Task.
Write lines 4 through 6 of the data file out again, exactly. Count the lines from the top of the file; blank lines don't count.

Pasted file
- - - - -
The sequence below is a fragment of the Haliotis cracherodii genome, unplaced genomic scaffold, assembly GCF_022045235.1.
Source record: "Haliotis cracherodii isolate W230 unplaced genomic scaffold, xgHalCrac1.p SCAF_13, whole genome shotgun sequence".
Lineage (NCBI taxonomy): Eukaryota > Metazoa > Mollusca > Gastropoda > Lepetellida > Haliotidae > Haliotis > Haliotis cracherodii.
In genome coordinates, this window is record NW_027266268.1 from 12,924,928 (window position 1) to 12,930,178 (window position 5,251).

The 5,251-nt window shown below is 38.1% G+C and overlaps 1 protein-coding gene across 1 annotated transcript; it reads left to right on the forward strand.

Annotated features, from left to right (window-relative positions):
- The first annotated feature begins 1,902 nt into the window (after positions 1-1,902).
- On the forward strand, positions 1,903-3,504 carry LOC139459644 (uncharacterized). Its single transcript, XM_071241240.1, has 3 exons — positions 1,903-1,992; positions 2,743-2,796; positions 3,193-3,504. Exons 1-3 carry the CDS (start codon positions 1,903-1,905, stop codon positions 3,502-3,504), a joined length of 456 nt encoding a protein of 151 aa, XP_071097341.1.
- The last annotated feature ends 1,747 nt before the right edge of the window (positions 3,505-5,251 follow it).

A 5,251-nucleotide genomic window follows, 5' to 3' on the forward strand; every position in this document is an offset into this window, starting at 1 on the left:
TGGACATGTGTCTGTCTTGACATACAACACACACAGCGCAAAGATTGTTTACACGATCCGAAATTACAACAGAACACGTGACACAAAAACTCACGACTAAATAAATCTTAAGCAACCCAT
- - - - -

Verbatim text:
In genome coordinates, this window is record NW_027266268.1 from 12,924,928 (window position 1) to 12,930,178 (window position 5,251).

The 5,251-nt window shown below is 38.1% G+C and overlaps 1 protein-coding gene across 1 annotated transcript; it reads left to right on the forward strand.

Annotated features, from left to right (window-relative positions):